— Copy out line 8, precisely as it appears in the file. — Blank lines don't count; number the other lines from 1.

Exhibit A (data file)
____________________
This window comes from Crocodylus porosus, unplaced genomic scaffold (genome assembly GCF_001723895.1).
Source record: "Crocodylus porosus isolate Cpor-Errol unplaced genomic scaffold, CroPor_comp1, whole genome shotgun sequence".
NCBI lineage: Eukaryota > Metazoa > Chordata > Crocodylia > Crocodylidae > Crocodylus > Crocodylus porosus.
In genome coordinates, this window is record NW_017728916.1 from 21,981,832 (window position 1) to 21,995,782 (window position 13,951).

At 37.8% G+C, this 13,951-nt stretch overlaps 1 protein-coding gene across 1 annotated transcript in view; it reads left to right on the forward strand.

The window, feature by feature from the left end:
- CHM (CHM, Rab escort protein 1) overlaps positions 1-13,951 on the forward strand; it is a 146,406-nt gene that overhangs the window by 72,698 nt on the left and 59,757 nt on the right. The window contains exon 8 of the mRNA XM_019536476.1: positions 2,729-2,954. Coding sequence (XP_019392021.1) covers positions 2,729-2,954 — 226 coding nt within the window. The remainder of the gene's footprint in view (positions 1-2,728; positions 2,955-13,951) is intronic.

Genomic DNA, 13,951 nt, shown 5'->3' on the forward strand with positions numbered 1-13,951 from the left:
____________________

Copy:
Genomic DNA, 13,951 nt, shown 5'->3' on the forward strand with positions numbered 1-13,951 from the left: